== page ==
October was a terrific reading month for me, which is great because September was rather meh. I read nine books and the book I’m currently reading (and will finish this weekend) will mark 100 books read in 2017! So, yeah, I’m going to blow my goal of reading 100 books out of the water. Now the question is, can I make it to 115 or 120 books read? That would be insane. I’m not going to go crazy trying to make that happen, but it’ll be a goal in the back of my mind, for sure.
This month, I finally read The Hate U Give and it’s officially knocked Me Before You out of the top spot as the best book I’ve ever read. It was incredible and I don’t see any other book impacting me as much as that one did. It’ll definitely be my favorite read of 2017, no doubt. Here are my reviews!
Top Read of the Month
I can’t believe it took me so long to read this book, especially since every person whose book recommendations I trust implored me to read it. It’s phenomenal. It is so well-written that I cannot believe this is Angie Thomas’s first novel. The writing is vivid and descriptive and I felt like I was right there in each scene. I was with Starr and Khalil and Maverick and Chris and Seven and Kenya. I was there with them. In this novel, Starr, a sixteen-year-old, is the only witness to her friend Khalil being shot by a police officer. And yes, Khalil is black and the police officer is white. (Ripped from the headlines, you might say?) The novel follows Starr as she tries to come to terms with not only her friend dying, but also the news and what people are saying both about Khalil and the police officer. This book made me so angry at times because it was so true to life. And it’s a book I want every person who shouts “All lives matter!” or “Blue lives matter!” every time someone says “Black lives matter!” to read. Because those people? They don’t get it. They don’t understand the systematic racism that people of color deal with on a daily basis. The Hate U Give is the best book I’ve ever read, hands down. (Add to Goodreads.)
Top Romance of the Month
This is the final book in Gerard’s Black Ops, Inc. series, and it’s such a good one. Earlier in the series, quiet and unassuming Joe and Stephanie, whose brother died a few years ago on an op that Joe and the rest of the Black Ops team were on, started dating. It was a secondary plot in another book, and so I thought their love story was complete. Apparently not, because Joe is back with his very own book where he tries to avenge Stephanie’s brother’s death. He winds up in a prison in Sierra Leone, and when Stephanie stumbles across a photo of him in a newspaper, she knows she has to go there to rescue him. What I loved about this novel so much is that Stephanie got to be the badass rescuer, not Joe. Of course, she was terrified, but what was more terrifying was living without Joe. And so she dug deep and found her inner badass. It’s a terrific novel, so damn well written, and a perfect ending to this incredible series. I will be re-reading this series in the future, that’s for sure. (Add to Goodreads.)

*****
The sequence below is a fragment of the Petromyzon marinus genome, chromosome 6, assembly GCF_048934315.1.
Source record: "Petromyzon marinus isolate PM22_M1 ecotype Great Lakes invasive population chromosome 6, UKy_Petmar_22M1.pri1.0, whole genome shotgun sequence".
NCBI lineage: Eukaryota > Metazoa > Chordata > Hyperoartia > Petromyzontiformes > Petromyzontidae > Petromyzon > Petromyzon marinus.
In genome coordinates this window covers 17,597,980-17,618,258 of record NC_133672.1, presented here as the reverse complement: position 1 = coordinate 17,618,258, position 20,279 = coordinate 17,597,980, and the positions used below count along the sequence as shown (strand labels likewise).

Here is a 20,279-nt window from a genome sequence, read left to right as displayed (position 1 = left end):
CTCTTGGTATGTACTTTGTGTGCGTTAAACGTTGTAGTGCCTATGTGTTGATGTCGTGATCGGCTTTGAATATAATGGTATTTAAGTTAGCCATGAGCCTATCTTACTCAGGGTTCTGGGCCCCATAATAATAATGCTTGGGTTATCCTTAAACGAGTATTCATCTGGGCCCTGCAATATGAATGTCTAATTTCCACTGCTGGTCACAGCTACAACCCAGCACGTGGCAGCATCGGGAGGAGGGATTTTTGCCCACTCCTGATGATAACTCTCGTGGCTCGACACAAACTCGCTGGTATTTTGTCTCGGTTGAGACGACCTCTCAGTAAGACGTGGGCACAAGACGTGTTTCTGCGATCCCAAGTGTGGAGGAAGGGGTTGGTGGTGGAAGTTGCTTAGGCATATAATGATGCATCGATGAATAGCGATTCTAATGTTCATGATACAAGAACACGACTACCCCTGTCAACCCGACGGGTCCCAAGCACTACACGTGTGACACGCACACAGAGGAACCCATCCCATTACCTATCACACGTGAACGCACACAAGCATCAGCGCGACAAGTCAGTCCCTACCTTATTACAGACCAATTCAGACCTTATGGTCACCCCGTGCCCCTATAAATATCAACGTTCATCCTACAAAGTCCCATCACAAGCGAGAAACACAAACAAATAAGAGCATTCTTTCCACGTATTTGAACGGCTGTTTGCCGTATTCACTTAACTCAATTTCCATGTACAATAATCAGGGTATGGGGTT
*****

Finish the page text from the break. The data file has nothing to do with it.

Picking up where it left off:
Other Notable Reads
This is the second memoir I’ve read this year about a woman escaping from a cult and it blew me away just as much as the first one. This book follows Carolyn Jessop’s story, a woman who escaped from the FLDS with all of her eight children. The book starts with Carolyn’s early life in the FLDS and we learn about how she came to marry Merril Jessop who was many decades older than her, when she was just 18. Carolyn doesn’t hold back when she talks about her life as one of Merril’s many wives, the way she was treated by the other sister-wives (spoiler: it was not a pleasant situation), and all the ways in which the FLDS failed her. It’s a harrowing book that gets to the brutal honest truth about what the FLDS is actually about and how poorly it treats its women. But damn, Carolyn is a badass and there is not ifs, ands, or buts about that. She is an amazing, resilient woman and I felt honored to read her words. (Add to Goodreads.)
I loved this contemporary romance from Katee Robert and read it in a day and a half. This is the fourth book in her The O’Malley’s series and follows another sibling in the family: Sloan, who actually ran away from the family in the previous book. She’s living next door to a man named Jude who seems dangerous, but Sloan can’t take her eyes off him nonetheless. She’s grown up sheltered, but something about Jude makes her think he could give her everything she’s been looking for. I really, really enjoyed both Sloan and Jude’s perspectives in this novel and loved seeing Sloan grow a backbone and start standing up for herself as the novel progressed. It was a fun reading experience, and I want to read everything Robert writes. (Add to Goodreads.)
I went into this book with high expectations, and the writing didn’t meet them. I read so many rave reviews of this book, but it just didn’t do “it” for me. I found the book to be disjointed at times, a slog at others. Mostly, I think what I wanted was a portrait of what it was like to work with Obama, but it was more of a memoir of Mastromonaco. Which is fine, but not what I wanted. And I thought it would be funnier because… of the title and the cover, maybe? It wasn’t. It was heartfelt, but don’t go into it thinking you’re going to laugh. That’s not what it’s meant to do. But, hey, if I had to read this entire book only to find out that Obama called Mastromonaco from Air Force One to offer his condolences on the loss of her cat? Well, it was worth it because that story straight-up killed me. Tears, man. That Obama dude is one of the greats. (Add to Goodreads.)
Other October reads: The Way to London by Alix Rickloff (★★★★☆), Maybe in Another Life by Taylor Jenkins Reid (★★★★☆), Never Judge a Lady by Her Cover by Sarah MacLean (★★★☆☆), and Just One Night by Lauren Layne (★★★★☆).
What was the best book you read in October?